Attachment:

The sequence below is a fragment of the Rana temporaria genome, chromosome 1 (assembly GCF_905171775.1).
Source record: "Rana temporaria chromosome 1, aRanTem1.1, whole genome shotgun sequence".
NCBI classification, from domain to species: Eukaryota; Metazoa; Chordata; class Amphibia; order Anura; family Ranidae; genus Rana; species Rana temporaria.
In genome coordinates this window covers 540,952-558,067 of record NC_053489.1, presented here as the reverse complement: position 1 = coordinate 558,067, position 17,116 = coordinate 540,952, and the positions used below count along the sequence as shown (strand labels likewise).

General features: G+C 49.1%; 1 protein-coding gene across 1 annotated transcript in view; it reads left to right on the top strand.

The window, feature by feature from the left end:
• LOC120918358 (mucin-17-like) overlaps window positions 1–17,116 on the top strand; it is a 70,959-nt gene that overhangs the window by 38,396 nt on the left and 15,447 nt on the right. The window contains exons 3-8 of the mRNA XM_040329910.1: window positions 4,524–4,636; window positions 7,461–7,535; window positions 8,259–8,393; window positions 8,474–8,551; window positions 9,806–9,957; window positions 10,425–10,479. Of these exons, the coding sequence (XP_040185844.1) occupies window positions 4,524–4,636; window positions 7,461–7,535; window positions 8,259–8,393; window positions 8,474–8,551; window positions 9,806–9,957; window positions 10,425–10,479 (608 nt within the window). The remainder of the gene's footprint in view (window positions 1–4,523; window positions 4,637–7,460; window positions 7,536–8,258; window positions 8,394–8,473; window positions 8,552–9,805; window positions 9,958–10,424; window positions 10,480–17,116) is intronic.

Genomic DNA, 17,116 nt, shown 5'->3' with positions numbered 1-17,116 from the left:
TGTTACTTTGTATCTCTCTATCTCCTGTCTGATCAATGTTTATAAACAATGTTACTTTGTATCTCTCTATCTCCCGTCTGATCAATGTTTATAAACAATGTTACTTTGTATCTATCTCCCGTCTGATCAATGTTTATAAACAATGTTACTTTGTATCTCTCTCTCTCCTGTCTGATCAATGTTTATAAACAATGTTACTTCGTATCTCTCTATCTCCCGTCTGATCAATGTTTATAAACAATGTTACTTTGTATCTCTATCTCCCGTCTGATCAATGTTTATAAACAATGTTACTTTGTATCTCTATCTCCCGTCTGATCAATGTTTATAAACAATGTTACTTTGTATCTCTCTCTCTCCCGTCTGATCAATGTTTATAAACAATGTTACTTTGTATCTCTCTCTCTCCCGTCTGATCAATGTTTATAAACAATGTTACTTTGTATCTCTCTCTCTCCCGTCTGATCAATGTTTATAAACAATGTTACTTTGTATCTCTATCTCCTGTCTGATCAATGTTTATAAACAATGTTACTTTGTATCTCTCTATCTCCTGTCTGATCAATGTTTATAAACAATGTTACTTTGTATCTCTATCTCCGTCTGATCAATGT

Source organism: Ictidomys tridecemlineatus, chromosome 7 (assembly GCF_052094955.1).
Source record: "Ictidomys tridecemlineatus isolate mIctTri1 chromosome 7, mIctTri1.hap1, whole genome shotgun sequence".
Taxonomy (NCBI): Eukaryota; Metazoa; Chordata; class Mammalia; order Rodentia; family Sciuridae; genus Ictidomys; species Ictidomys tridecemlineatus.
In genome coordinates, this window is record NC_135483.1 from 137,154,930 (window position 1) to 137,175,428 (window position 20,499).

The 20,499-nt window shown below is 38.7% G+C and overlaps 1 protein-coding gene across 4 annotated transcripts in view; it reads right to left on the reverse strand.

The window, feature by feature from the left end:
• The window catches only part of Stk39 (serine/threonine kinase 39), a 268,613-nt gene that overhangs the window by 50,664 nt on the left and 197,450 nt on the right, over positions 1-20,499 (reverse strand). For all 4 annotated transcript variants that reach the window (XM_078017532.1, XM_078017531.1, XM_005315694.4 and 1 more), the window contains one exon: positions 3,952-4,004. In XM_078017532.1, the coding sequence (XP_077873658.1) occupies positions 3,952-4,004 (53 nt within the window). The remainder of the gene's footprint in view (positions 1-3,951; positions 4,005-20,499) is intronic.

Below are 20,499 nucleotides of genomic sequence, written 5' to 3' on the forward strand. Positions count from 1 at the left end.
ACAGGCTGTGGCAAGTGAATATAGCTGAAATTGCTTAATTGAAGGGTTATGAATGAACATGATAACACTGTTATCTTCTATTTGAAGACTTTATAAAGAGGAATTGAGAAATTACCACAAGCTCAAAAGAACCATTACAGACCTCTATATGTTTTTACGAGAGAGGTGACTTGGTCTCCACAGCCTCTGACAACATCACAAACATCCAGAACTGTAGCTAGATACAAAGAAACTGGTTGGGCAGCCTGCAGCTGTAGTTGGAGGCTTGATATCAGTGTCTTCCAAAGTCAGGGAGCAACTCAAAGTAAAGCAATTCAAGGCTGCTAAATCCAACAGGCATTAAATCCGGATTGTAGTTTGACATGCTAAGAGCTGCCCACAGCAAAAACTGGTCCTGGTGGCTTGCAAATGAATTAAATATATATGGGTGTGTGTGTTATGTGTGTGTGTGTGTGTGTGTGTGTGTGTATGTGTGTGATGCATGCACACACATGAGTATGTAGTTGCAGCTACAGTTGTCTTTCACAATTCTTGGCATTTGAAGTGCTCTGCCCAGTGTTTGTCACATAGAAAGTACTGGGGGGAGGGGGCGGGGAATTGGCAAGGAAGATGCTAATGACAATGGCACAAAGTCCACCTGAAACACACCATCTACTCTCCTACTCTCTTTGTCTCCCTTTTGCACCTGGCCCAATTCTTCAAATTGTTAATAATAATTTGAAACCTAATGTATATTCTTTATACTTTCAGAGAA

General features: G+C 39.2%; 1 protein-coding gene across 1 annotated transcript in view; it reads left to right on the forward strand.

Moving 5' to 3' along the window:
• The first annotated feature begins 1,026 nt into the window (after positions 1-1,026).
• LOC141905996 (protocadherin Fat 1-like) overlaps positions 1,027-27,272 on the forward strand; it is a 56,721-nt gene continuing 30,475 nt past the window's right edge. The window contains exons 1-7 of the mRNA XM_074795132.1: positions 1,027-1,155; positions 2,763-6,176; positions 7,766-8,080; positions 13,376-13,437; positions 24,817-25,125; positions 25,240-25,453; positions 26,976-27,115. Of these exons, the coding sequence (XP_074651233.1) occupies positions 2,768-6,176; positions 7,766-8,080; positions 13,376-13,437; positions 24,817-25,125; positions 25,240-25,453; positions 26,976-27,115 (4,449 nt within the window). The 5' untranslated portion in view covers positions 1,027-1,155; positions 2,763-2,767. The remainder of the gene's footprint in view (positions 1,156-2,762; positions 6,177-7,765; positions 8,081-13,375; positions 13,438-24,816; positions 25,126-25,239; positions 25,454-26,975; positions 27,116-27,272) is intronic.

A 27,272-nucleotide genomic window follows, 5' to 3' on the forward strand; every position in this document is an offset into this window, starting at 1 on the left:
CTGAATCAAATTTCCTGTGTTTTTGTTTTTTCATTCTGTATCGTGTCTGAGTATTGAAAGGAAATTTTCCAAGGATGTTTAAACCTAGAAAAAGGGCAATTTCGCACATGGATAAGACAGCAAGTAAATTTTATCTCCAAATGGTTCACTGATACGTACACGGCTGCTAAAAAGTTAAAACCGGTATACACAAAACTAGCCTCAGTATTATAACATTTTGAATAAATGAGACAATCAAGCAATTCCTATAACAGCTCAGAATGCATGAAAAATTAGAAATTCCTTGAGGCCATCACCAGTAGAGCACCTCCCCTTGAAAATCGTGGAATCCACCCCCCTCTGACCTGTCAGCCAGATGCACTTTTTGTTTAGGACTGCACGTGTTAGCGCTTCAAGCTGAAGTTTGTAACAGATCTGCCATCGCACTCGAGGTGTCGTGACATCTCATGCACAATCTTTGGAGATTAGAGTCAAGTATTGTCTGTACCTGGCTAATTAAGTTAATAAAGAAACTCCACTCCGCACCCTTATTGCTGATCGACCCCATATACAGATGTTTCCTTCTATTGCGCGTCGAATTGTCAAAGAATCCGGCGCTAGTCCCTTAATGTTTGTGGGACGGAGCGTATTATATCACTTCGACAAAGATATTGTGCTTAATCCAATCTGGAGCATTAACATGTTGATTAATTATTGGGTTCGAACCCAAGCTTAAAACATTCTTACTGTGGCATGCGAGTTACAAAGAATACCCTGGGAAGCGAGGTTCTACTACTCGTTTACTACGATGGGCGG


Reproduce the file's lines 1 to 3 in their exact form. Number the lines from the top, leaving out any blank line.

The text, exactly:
The sequence below is a fragment of the Rana temporaria genome, chromosome 1 (assembly GCF_905171775.1).
Source record: "Rana temporaria chromosome 1, aRanTem1.1, whole genome shotgun sequence".
NCBI classification, from domain to species: Eukaryota; Metazoa; Chordata; class Amphibia; order Anura; family Ranidae; genus Rana; species Rana temporaria.